Earlier in the year in Veracruz, Noel López Olguín, La Verdad de Jáltipan, was killed.[11]

After López, Yolanda Ordaz de la Cruz at Notiver was investigating her friend and colleague's murder when she was killed about a month later, and a note was left by her body that linked her decapitation with the father and son murders.[12] Her death brought to four the journalists killed in Veracruz.[11]

Attacks against journalists in the Mexican drug war have been increasing. Veracruz’s governor Javier Duarte de Ochoa pledged that the law would come down on anyone who was linked to Miguel Ángel López Velasco’s murder, as well as all the other murders of journalists in the area.[4] In 2011, 5 journalists were murdered in Mexico and 3 journalists worked for the Notiver.[13] Veracruz is one of the nation’s largest ports and one part of Veracruz is a key corridor for drug trafficking of undocumented aliens and narcotics.[14]

The CPJ reported that after Ordaz had been decapitated, five journalists left Notiver, which left the newspaper unable to cover such issues as crime and security.[5]

Reactions[edit]

Irina Bokova, who is the director-general of UNESCO, condemns the murders of López and his family and says that they are trying to stop the violence of the criminals who believe in “silencing the media” on their own terms.[15] Three days following the murder, Veracruz’s state attorney announces that Juan Carlos Carranza Saavedra or “El Ñaca” is the mastermind behind López’s death. No motive was found for why El Ñaca wanted López and his family dead. Further investigation was necessary but nothing was uncovered.[6]

A colleague of López and murdered journalist Regina Martinez sought exile in France after intimidation and threats.[16]

See also[edit]

References[edit]

  1. ^ "Gunmen in Mexico kill crime journalist Lopez Velasco". BBC News. 21 June 2012. Retrieved 7 September 2012. 
  2. ^ Archibold, Randal C. (2011-06-22). "Mexico: Columnist Is Killed". New York Times. Retrieved 3 September 2012. 
  3. ^ a b "Veracruz journalist shot dead in home with wife and son". Reporters Without Borders. 21 June 2011. Retrieved 21 March 2012. 
  4. ^ a b Johnson, Tim (21 June 2011). "Mexican crime journalist killed in home invasion". Christian Science Monitor. Retrieved 2012-03-21. 
  5. ^ a b O'Connor, Mike (July 29, 2011). "Journalists flee Veracruz as cartels crack down". Committee to Protect Journalists. Retrieved April 30, 2012.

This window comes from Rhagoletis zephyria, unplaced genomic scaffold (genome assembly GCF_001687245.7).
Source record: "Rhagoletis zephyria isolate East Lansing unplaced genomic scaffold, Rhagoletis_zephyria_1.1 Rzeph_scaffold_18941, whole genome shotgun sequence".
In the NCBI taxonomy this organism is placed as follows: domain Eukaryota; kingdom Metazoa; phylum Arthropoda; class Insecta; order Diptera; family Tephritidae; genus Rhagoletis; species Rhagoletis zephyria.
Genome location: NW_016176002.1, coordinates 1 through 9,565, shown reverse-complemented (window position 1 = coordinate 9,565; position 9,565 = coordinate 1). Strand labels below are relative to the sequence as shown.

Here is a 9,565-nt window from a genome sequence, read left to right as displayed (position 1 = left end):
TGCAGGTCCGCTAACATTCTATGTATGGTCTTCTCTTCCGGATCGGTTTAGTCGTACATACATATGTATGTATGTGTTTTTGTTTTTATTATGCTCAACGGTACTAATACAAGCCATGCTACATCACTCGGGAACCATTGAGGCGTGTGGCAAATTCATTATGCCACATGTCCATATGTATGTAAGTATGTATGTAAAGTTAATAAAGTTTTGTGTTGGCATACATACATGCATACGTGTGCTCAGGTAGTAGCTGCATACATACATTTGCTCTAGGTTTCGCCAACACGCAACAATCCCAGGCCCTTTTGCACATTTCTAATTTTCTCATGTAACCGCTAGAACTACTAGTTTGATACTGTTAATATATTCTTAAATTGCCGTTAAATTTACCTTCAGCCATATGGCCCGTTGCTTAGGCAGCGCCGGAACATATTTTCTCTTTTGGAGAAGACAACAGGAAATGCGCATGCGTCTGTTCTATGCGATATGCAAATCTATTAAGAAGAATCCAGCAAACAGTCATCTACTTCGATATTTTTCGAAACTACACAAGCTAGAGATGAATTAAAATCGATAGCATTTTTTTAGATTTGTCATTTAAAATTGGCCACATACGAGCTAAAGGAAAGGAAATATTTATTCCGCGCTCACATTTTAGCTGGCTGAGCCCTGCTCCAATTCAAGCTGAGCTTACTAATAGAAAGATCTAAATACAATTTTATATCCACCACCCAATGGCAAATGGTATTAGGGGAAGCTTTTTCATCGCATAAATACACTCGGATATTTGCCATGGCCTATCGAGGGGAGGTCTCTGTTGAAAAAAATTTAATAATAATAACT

6. ^ a b Miguel Ángel López Velasco. "Miguel Ángel López Velasco". Committee to Protect Journalists. Retrieved 2012-03-21. 
  7. ^ "Mexique: un photographe détenu et passé à tabac par la police fédérale à Veracruz". Reporters sans frontières. 2008-02-27. Retrieved 2012-09-02. 
  8. ^ "US gives political asylum to Mexican journalist". Houston Chronicle. June 6, 2013. Retrieved 2013-06-13. 
  9. ^ Wednesday, March 21, 2012 as of 12:45 PM EDT (2011-06-20). "Journalist, 2 family members murdered in Mexico | Fox News Latino". Latino.foxnews.com. Retrieved 2012-03-21. 
  10. ^ "Identifican al presunto asesino de 'Milo Vela'". El universal. 24 June 2011. Retrieved 23 April 2012. 
  11. ^ a b "Journalist found decapitated in Mexico". Committee to Protect Journalists. July 26, 2011. Retrieved 23 April 2012. 
  12. ^ Johnson, Tim (July 26, 2011). "Crime reporter believed probing boss's death killed in Mexico - World Wires". MiamiHerald.com. Retrieved 2012-03-22. 
  13. ^ "Journalist murdered in Veracruz". IFEX. Retrieved 2012-03-21. 
  14. ^ "Mexican crime journalist killed in home invasion". CSMonitor.com. Retrieved 2012-03-21. 
  15. ^ "UNESCO Director-General condemns murder of Mexican journalist Miguel Angel Lopez Velasco". Portal.unesco.org. 2011-07-18. Retrieved 2012-03-21. 
  16. ^ "MĂŠxico: periodista pide asilo en Francia tras amenazas". Cronicaviva.com.pe. Retrieved 2012-10-17. 

External links[edit]